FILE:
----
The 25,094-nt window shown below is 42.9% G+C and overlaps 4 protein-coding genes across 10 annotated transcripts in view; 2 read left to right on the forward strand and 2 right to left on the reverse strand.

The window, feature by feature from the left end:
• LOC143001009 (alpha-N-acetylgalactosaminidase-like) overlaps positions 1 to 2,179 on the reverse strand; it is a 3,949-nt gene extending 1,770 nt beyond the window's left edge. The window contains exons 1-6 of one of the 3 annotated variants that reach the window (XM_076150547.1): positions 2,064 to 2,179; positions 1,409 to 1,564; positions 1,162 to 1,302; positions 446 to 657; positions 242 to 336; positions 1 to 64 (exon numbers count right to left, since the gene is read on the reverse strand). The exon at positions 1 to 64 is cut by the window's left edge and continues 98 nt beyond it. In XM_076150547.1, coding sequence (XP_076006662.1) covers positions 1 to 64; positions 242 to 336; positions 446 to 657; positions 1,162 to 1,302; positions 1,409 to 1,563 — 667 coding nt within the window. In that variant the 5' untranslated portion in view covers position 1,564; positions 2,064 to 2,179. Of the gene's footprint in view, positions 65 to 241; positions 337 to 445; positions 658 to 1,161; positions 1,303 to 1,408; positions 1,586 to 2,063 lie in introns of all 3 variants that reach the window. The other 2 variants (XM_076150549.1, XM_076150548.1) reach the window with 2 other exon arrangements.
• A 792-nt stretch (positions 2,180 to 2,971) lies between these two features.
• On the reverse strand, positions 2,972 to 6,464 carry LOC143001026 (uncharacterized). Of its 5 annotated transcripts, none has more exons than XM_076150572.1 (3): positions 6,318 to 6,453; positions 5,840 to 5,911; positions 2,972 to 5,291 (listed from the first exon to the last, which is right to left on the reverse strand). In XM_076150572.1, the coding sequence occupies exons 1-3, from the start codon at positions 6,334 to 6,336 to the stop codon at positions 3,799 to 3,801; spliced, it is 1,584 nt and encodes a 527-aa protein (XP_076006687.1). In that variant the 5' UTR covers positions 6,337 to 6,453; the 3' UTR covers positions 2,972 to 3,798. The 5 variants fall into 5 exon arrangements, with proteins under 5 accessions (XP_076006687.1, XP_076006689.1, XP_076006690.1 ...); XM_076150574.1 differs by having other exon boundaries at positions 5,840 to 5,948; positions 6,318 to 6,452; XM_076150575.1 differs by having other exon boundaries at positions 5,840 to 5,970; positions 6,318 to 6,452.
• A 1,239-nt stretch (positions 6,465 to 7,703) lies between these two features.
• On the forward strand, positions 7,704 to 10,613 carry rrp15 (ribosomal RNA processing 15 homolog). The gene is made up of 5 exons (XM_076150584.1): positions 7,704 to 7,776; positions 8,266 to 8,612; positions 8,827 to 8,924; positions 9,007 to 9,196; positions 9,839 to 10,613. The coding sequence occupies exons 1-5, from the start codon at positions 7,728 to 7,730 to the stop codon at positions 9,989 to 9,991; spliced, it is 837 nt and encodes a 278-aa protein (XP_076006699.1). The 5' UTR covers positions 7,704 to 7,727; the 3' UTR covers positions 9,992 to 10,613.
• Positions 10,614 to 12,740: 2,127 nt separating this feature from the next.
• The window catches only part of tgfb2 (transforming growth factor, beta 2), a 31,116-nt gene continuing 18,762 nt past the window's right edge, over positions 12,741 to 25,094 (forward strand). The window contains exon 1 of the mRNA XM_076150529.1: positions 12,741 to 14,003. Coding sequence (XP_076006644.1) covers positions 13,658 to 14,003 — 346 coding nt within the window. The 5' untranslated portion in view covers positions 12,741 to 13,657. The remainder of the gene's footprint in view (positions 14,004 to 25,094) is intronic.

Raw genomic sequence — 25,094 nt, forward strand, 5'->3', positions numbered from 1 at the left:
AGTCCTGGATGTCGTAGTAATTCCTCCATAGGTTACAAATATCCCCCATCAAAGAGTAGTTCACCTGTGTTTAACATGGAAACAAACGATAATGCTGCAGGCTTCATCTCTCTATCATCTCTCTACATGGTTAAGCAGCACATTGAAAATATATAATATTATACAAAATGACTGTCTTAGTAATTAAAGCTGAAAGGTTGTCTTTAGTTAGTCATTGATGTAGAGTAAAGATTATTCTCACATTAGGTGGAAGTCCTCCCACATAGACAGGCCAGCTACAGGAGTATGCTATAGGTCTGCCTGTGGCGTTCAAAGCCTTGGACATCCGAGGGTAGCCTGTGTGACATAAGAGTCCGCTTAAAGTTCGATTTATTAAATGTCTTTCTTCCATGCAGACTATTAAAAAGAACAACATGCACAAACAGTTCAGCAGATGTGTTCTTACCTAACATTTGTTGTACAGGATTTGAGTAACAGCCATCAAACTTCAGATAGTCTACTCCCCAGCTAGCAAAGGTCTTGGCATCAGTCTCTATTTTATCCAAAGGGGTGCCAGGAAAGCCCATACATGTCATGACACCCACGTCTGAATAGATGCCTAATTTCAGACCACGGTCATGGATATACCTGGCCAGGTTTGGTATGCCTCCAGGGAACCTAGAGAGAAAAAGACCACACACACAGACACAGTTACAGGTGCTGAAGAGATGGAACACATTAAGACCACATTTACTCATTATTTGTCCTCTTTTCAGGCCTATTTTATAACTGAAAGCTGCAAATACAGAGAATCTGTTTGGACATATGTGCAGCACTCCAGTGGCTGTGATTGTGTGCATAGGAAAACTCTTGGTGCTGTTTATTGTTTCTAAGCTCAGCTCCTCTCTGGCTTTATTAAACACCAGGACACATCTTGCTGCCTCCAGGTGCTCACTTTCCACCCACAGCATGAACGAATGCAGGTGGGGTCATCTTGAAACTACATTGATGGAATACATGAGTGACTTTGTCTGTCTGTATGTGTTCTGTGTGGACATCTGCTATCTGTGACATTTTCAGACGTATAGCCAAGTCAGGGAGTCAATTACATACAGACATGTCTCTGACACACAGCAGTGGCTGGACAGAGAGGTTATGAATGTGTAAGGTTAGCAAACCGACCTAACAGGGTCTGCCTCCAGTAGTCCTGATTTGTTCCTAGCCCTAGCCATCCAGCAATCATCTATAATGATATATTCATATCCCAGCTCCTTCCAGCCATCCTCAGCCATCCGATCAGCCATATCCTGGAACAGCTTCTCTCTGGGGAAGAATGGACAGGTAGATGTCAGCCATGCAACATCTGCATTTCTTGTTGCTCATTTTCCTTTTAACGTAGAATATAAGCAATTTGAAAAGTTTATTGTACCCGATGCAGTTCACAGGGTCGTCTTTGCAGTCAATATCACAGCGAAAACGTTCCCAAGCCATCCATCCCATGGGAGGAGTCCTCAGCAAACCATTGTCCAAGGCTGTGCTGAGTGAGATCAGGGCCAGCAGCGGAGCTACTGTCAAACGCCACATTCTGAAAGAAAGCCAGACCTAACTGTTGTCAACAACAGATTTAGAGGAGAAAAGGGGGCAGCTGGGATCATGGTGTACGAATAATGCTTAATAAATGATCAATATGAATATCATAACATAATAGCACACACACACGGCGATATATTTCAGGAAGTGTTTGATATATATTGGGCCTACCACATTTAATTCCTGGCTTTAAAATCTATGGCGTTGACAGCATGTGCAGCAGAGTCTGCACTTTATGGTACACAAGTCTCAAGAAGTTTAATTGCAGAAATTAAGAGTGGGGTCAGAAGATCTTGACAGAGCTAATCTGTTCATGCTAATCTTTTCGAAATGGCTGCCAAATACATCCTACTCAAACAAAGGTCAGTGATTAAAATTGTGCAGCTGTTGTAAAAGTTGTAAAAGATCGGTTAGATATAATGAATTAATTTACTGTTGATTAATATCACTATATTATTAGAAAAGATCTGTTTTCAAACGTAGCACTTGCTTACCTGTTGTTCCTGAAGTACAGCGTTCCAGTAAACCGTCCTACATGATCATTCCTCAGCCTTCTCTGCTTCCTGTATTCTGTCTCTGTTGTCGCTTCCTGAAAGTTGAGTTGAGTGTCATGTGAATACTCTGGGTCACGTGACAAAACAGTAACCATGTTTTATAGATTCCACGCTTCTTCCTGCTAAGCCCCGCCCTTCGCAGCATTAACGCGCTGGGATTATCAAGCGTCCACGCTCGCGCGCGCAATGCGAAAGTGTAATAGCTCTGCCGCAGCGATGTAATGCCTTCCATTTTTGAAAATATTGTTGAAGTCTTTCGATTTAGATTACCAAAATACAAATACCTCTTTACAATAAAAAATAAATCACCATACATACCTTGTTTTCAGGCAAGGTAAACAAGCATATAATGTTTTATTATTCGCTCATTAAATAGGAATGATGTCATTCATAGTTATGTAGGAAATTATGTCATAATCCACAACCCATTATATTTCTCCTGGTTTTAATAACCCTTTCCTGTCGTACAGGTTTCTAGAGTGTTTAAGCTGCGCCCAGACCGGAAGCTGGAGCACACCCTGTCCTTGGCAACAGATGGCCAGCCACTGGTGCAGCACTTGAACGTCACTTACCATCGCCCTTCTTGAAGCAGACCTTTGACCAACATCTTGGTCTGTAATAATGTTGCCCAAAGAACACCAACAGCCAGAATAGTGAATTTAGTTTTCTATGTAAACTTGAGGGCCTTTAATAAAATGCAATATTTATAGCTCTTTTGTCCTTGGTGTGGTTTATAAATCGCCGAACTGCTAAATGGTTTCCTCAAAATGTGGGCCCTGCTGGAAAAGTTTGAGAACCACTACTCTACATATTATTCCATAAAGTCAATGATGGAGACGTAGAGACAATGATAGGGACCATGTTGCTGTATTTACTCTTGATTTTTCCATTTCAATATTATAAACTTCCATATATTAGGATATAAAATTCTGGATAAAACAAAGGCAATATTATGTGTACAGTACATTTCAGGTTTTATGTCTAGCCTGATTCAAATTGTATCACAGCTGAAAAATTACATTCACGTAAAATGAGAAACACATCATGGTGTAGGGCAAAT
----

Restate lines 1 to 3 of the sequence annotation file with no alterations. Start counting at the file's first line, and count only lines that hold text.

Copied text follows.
The 25,094-nt window shown below is 42.9% G+C and overlaps 4 protein-coding genes across 10 annotated transcripts in view; 2 read left to right on the forward strand and 2 right to left on the reverse strand.

The window, feature by feature from the left end:
• LOC143001009 (alpha-N-acetylgalactosaminidase-like) overlaps positions 1 to 2,179 on the reverse strand; it is a 3,949-nt gene extending 1,770 nt beyond the window's left edge. The window contains exons 1-6 of one of the 3 annotated variants that reach the window (XM_076150547.1): positions 2,064 to 2,179; positions 1,409 to 1,564; positions 1,162 to 1,302; positions 446 to 657; positions 242 to 336; positions 1 to 64 (exon numbers count right to left, since the gene is read on the reverse strand). The exon at positions 1 to 64 is cut by the window's left edge and continues 98 nt beyond it. In XM_076150547.1, coding sequence (XP_076006662.1) covers positions 1 to 64; positions 242 to 336; positions 446 to 657; positions 1,162 to 1,302; positions 1,409 to 1,563 — 667 coding nt within the window. In that variant the 5' untranslated portion in view covers position 1,564; positions 2,064 to 2,179. Of the gene's footprint in view, positions 65 to 241; positions 337 to 445; positions 658 to 1,161; positions 1,303 to 1,408; positions 1,586 to 2,063 lie in introns of all 3 variants that reach the window. The other 2 variants (XM_076150549.1, XM_076150548.1) reach the window with 2 other exon arrangements.